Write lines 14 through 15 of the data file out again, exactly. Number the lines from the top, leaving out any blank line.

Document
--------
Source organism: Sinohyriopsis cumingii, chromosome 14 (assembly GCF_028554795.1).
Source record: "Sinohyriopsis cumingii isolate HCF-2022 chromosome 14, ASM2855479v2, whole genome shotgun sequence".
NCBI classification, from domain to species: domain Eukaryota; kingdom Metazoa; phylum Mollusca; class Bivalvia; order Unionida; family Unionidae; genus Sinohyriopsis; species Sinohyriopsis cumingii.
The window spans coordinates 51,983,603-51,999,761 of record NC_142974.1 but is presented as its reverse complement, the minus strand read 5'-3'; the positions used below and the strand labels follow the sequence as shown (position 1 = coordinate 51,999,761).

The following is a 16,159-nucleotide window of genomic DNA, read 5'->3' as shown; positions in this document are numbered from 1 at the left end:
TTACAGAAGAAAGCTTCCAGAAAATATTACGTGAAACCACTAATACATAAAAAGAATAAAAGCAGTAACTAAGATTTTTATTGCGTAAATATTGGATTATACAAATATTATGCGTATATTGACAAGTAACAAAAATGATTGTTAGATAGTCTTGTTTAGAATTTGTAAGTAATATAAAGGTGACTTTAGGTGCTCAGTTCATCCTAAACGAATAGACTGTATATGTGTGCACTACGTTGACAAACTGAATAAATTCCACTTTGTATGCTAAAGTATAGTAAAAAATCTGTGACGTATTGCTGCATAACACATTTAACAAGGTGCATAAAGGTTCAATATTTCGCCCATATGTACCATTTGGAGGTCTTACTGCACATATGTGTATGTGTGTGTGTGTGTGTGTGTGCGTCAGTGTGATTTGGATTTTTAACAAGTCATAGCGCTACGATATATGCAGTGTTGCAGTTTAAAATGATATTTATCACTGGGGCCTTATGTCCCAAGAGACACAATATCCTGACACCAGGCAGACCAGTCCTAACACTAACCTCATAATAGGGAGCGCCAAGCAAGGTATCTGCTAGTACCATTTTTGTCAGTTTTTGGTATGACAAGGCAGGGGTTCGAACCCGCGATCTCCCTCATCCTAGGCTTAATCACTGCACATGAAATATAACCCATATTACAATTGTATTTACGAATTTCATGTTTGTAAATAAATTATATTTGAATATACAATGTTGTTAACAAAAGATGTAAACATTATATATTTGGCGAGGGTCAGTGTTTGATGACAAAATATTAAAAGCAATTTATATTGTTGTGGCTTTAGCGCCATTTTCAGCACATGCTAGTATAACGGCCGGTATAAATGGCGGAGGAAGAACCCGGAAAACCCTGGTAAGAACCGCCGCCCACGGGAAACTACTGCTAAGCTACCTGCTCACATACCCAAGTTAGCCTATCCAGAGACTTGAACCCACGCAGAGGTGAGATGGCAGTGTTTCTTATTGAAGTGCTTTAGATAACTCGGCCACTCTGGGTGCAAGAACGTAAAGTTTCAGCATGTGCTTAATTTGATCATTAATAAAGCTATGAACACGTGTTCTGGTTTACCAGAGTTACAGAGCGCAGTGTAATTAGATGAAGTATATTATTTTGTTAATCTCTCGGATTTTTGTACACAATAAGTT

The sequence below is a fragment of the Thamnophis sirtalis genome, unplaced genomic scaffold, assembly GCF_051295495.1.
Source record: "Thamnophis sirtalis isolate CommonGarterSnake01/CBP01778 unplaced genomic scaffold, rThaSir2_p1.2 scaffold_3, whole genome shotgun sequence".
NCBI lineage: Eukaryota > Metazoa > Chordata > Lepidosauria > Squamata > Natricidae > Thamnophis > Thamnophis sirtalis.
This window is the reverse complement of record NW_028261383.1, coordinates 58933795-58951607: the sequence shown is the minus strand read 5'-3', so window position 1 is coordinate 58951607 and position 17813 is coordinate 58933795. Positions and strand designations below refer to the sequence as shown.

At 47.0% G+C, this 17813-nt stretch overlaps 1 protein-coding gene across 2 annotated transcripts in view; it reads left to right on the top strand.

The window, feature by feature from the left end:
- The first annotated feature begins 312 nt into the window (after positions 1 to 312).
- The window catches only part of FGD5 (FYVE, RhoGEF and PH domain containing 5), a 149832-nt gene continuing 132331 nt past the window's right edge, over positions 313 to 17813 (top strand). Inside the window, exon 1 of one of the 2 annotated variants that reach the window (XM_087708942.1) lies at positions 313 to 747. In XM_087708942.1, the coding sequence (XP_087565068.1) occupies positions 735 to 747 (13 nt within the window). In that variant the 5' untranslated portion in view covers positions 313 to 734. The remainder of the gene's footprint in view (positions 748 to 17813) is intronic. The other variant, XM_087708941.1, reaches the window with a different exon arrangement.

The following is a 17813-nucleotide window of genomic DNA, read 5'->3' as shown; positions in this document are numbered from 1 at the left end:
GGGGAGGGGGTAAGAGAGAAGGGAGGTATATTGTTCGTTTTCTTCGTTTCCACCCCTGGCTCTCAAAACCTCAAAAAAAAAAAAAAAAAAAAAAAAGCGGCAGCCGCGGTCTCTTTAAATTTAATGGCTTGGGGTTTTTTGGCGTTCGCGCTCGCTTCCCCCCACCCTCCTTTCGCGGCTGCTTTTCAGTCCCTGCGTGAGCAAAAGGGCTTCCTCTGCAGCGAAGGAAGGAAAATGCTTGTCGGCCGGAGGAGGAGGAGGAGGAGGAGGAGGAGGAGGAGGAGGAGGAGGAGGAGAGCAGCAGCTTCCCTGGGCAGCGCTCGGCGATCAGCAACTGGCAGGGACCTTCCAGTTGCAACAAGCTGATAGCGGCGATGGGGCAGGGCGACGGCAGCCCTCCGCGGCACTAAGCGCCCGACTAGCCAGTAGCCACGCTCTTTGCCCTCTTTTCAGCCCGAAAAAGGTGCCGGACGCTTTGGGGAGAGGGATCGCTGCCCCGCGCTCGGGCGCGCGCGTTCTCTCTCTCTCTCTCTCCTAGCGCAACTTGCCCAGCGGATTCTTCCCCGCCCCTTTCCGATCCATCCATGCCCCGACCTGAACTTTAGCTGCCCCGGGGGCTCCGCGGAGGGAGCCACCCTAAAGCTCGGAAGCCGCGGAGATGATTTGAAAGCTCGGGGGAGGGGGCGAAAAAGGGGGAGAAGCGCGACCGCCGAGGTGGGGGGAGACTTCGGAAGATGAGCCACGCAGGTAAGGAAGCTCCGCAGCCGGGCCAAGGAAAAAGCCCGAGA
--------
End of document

- The window catches only part of FGD5 (FYVE, RhoGEF and PH domain containing 5), a 149832-nt gene continuing 132331 nt past the window's right edge, over positions 313 to 17813 (top strand). Inside the window, exon 1 of one of the 2 annotated variants that reach the window (XM_087708942.1) lies at positions 313 to 747. In XM_087708942.1, the coding sequence (XP_087565068.1) occupies positions 735 to 747 (13 nt within the window). In that variant the 5' untranslated portion in view covers positions 313 to 734. The remainder of the gene's footprint in view (positions 748 to 17813) is intronic. The other variant, XM_087708941.1, reaches the window with a different exon arrangement.

The following is a 17813-nucleotide window of genomic DNA, read 5'->3' as shown; positions in this document are numbered from 1 at the left end: